- Dealer in firearms (gunsmith) — a person who devotes time, attention, and labor to engaging in such activity as a regular course of trade or business with the principal objective of livelihood and profit, but such term shall not include a person who makes occasional repairs of firearms, or who occasionally fits special barrels, stocks, or trigger mechanisms to firearms (18 U.S.C. § 921(a)(21)(D));
- Dealer in firearms (pawnbroker) – a person whose business or occupation includes the taking or receiving, by way of pledge or pawn, of any firearm as security for the payment or repayment of money (18 U.S.C. § 921(a)(12));
- Importer of firearms — a person who devotes time, attention, and labor to importing firearms as a regular course of trade or business with the principal objective of livelihood and profit through the sale or distribution of the firearms imported (18 U.S.C. § 921(a)(21)(E));
- Importer of ammunition — a person who devotes time, attention, and labor to importing ammunition as a regular course of trade or business with the principal objective of livelihood and profit through the sale or distribution of the ammunition imported (18 U.S.C. § 921(a)(21)(F)). The term “principal objective of livelihood and profit” is further defined as the intent underlying the sale or disposition of firearms as predominantly one of obtaining livelihood and pecuniary gain, as opposed to other intents such as improving or liquidating a personal firearms collection: Provided, that proof of profit shall not be required as to a person who engages in the regular and repetitive purchase and disposition of firearms for criminal purposes or terrorism. Note that there is no particular minimum number of firearms that must be sold, manufactured, or imported specified by law to be “engaged in the business.” Whether a person has been engaged in the business of dealing, manufacturing, or importing firearms, is made on a case-by-case basis. Considerations include, but are not limited to: the quantity of firearms sold, manufactured, or imported; the frequency of transactions over a period of time; the intent of the person in acquiring and disposing of firearms; and any representations made to the buyer regarding the person’s ability and willingness to obtain or transfer firearms. We recommend that you contact your local ATF office https://www.atf.gov/firearms to evaluate the facts and circumstances of your particular case.
Information on how to become a Federal firearms licensee is available at: http://www.atf.gov/firearms/how-to/become-an-ffl.html.
11. Do I need a Federal firearms license to make a firearm for my own personal use, provided it is not being made for resale?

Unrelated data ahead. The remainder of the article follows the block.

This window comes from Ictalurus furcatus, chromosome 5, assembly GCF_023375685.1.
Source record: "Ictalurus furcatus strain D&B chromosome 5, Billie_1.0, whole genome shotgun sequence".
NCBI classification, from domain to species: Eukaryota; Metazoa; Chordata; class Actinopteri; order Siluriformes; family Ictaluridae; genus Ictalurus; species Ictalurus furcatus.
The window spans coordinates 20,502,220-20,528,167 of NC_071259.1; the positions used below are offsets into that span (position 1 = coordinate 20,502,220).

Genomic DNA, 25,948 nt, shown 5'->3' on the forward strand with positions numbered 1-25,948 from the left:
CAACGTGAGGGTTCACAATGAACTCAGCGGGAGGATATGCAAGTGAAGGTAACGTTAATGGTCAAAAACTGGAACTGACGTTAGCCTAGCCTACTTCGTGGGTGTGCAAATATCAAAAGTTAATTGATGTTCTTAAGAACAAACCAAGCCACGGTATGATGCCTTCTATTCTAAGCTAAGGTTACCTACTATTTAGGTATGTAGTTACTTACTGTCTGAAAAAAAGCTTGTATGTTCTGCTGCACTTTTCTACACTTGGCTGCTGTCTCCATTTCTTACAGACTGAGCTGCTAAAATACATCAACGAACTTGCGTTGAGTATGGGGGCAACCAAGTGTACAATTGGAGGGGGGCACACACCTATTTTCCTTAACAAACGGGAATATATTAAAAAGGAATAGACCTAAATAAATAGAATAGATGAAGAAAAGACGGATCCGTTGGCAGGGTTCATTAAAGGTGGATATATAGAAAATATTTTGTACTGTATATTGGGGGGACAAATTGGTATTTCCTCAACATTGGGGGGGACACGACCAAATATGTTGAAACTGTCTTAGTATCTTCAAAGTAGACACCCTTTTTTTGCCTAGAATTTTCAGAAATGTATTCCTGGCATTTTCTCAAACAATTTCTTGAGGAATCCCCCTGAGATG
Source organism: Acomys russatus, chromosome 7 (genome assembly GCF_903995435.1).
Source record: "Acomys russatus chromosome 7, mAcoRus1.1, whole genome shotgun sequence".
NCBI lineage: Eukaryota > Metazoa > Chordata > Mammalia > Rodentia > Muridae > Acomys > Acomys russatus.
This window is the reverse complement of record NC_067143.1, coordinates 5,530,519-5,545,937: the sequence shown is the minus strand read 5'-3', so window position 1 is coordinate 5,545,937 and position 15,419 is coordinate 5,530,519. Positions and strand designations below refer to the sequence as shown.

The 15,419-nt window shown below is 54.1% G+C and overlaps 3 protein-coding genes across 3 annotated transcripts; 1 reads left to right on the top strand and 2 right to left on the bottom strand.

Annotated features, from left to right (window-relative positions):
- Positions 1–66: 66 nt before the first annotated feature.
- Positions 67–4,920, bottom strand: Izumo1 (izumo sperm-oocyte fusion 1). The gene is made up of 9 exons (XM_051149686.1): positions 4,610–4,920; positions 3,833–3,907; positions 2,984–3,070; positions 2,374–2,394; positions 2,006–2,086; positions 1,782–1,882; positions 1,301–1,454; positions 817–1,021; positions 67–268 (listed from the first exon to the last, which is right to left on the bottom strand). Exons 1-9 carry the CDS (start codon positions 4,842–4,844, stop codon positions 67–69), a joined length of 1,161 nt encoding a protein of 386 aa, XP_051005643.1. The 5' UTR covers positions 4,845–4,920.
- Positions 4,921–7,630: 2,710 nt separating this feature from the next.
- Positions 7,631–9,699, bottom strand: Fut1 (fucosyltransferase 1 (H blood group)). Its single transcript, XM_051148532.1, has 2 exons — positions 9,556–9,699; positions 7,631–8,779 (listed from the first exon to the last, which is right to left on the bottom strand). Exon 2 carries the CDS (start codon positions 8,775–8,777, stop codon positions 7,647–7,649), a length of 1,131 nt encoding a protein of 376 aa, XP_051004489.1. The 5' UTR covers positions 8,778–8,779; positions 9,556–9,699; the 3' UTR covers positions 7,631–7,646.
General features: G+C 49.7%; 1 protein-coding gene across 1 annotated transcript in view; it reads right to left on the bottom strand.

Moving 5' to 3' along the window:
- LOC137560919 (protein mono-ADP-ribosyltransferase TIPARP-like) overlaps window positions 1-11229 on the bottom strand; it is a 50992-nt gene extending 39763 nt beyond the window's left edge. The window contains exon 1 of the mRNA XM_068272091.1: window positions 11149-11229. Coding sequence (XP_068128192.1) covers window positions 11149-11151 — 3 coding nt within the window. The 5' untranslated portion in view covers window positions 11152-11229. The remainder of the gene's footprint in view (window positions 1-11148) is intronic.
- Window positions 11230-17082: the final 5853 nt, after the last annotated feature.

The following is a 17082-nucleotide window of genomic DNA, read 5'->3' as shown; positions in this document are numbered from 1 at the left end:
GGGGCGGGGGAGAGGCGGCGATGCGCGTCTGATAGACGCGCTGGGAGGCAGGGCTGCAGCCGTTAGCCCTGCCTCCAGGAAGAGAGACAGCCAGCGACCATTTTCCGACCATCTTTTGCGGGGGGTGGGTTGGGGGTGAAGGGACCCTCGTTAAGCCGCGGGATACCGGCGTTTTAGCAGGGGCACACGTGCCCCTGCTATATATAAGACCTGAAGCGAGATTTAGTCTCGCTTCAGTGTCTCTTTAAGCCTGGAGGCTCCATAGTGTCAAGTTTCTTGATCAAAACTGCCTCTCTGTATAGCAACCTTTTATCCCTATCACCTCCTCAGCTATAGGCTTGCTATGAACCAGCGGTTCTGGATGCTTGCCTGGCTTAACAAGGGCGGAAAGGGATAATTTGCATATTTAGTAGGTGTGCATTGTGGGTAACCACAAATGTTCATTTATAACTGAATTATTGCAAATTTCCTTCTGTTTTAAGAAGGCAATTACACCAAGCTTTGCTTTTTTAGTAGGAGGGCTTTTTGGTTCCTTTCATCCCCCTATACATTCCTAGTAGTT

Firearms may be lawfully made by persons who do not hold a manufacturer’s license under the GCA provided they are not for sale or distribution and the maker is not prohibited from receiving or possessing firearms. However, a person is prohibited from assembling a non-sporting semiautomatic rifle or shotgun from 10 or more imported parts, as set forth in regulations in 27 CFR 478.39. In addition, the making of an NFA firearm requires a tax payment and advance approval by ATF. An application to make a machinegun will not be approved unless documentation is submitted showing that the firearm is being made for the official use of a Federal, State or local government agency (18 U.S.C. § 922(o),(r); 26 U.S.C. § 5822; 27 CFR §§ 478.39, 479.62, and 479.105). Additionally, although markings are not required on firearms manufactured for personal use (excluding NFA firearms), owners are recommended to conspicuously place or engrave a serial number and/ or other marks of identification to aid in investigation or recovery by State or local law enforcement officials in the event of a theft or loss of the privately owned firearm.
12. How do I permanently export a firearm to another country? What type of license, if any, do I need to obtain?
The Gun Control Act (GCA) does not require an export license. Export provisions of the Arms Export Control Act of 1976 for firearms, excluding sporting shotguns, fall under the purview of the Department of State. Regulations implementing this Act generally require a license to be obtained from the Directorate of Defense Trade Controls, Department of State, PM/DDTC, SA1, Room 1200, 2401 E St., N.W., Washington, DC 20037; (202) 663-1282. Additional information may be accessed online at: http://www.pmddtc.state.gov/index.html. The export of sporting shotguns and ammunition for sporting shotguns is regulated by the U.S. Department of Commerce rather than the U.S. Department of State. An export license is generally needed to export these shotguns and shotgun ammunition. For further information, please contact your nearest Department of Commerce district office or the Bureau of Industry and Security, Outreach and Educational Services Division, U.S. Department of Commerce, 14th St. & Pennsylvania Ave. N.W., Washington, DC 20230, (202) 482-4811. Additional information may be accessed online at: .
You can print off a copy of the ATF PDF here.